Britain may have closed its doors to visitors who test positive for the coronavirus, but much of the rest of the world is already looking forward to a happier future of unrestricted travel for those who have received their vaccines.

When the idea of coronavirus “immunity passports” was first raised in Downing Street last April, many scientists expressed caution at schemes that might exempt recipients from lockdown measures.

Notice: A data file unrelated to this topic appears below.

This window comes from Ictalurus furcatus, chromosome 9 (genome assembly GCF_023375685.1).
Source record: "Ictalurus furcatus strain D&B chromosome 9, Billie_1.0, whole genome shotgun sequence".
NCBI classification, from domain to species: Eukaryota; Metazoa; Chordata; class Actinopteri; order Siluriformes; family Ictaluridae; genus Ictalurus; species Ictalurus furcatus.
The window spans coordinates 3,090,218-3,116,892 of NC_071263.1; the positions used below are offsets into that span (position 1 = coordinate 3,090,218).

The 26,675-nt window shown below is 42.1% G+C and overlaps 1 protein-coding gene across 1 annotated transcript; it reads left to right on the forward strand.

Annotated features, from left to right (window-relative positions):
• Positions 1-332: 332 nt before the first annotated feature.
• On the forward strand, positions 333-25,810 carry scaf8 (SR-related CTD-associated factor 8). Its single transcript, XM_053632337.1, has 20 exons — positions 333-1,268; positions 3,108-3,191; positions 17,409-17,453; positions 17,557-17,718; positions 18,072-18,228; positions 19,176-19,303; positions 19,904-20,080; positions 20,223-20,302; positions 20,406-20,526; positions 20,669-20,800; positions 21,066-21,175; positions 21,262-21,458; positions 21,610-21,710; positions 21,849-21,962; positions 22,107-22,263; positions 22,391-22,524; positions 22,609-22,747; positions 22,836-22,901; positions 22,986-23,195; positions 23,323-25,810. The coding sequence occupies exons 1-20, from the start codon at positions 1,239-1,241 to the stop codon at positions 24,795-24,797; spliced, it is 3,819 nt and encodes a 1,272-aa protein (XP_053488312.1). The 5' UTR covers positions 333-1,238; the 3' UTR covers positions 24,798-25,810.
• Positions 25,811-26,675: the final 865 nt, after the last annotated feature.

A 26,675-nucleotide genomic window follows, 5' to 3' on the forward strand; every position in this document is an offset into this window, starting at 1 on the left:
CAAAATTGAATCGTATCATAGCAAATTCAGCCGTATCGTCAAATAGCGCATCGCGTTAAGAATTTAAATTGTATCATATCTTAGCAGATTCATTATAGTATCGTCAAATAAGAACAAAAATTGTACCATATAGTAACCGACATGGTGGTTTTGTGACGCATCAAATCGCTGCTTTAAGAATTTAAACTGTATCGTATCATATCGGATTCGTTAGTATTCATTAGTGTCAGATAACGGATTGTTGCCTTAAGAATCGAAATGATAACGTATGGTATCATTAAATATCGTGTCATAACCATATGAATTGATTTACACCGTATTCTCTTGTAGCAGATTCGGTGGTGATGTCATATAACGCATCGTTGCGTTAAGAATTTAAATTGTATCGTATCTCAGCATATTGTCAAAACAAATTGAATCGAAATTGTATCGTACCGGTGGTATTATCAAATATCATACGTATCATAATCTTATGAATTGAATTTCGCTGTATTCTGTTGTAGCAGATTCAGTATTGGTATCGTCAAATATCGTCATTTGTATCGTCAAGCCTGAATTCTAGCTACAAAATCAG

It was partly because little was then known about the strength and duration of immunity conferred by exposure to the virus. There were also serious doubts about the discriminatory effects of dividing the nation into those presumed to be immune and those still vulnerable — the infected and the uninfected, the jabbed and the unjabbed.

Nine months

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